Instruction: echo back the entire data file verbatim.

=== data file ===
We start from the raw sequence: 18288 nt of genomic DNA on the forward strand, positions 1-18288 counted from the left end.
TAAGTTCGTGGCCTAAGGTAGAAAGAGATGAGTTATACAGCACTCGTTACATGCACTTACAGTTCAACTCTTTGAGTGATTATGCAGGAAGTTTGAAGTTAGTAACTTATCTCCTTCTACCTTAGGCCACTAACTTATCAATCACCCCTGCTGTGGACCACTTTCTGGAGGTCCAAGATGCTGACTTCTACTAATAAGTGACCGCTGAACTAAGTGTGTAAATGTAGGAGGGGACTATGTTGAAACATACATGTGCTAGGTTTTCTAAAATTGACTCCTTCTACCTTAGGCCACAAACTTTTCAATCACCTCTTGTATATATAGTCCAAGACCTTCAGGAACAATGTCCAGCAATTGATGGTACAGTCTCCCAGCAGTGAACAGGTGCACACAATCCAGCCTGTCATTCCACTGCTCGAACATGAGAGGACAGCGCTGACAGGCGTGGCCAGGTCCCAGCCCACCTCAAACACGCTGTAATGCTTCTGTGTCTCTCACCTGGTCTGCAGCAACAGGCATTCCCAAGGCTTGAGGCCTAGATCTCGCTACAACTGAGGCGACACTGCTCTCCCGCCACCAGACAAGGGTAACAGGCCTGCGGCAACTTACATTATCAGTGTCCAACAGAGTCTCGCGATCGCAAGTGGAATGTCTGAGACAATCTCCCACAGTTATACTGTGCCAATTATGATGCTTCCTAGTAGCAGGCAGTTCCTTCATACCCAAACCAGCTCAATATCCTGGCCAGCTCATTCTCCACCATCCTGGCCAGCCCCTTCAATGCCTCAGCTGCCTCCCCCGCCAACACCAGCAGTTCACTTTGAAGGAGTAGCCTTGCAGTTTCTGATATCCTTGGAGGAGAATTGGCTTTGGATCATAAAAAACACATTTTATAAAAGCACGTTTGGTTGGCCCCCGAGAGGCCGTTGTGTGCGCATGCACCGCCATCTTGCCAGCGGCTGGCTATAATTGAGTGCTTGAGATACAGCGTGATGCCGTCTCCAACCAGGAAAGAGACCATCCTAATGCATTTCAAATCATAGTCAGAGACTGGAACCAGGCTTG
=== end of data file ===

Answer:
We start from the raw sequence: 18288 nt of genomic DNA on the forward strand, positions 1-18288 counted from the left end.
TAAGTTCGTGGCCTAAGGTAGAAAGAGATGAGTTATACAGCACTCGTTACATGCACTTACAGTTCAACTCTTTGAGTGATTATGCAGGAAGTTTGAAGTTAGTAACTTATCTCCTTCTACCTTAGGCCACTAACTTATCAATCACCCCTGCTGTGGACCACTTTCTGGAGGTCCAAGATGCTGACTTCTACTAATAAGTGACCGCTGAACTAAGTGTGTAAATGTAGGAGGGGACTATGTTGAAACATACATGTGCTAGGTTTTCTAAAATTGACTCCTTCTACCTTAGGCCACAAACTTTTCAATCACCTCTTGTATATATAGTCCAAGACCTTCAGGAACAATGTCCAGCAATTGATGGTACAGTCTCCCAGCAGTGAACAGGTGCACACAATCCAGCCTGTCATTCCACTGCTCGAACATGAGAGGACAGCGCTGACAGGCGTGGCCAGGTCCCAGCCCACCTCAAACACGCTGTAATGCTTCTGTGTCTCTCACCTGGTCTGCAGCAACAGGCATTCCCAAGGCTTGAGGCCTAGATCTCGCTACAACTGAGGCGACACTGCTCTCCCGCCACCAGACAAGGGTAACAGGCCTGCGGCAACTTACATTATCAGTGTCCAACAGAGTCTCGCGATCGCAAGTGGAATGTCTGAGACAATCTCCCACAGTTATACTGTGCCAATTATGATGCTTCCTAGTAGCAGGCAGTTCCTTCATACCCAAACCAGCTCAATATCCTGGCCAGCTCATTCTCCACCATCCTGGCCAGCCCCTTCAATGCCTCAGCTGCCTCCCCCGCCAACACCAGCAGTTCACTTTGAAGGAGTAGCCTTGCAGTTTCTGATATCCTTGGAGGAGAATTGGCTTTGGATCATAAAAAACACATTTTATAAAAGCACGTTTGGTTGGCCCCCGAGAGGCCGTTGTGTGCGCATGCACCGCCATCTTGCCAGCGGCTGGCTATAATTGAGTGCTTGAGATACAGCGTGATGCCGTCTCCAACCAGGAAAGAGACCATCCTAATGCATTTCAAATCATAGTCAGAGACTGGAACCAGGCTTG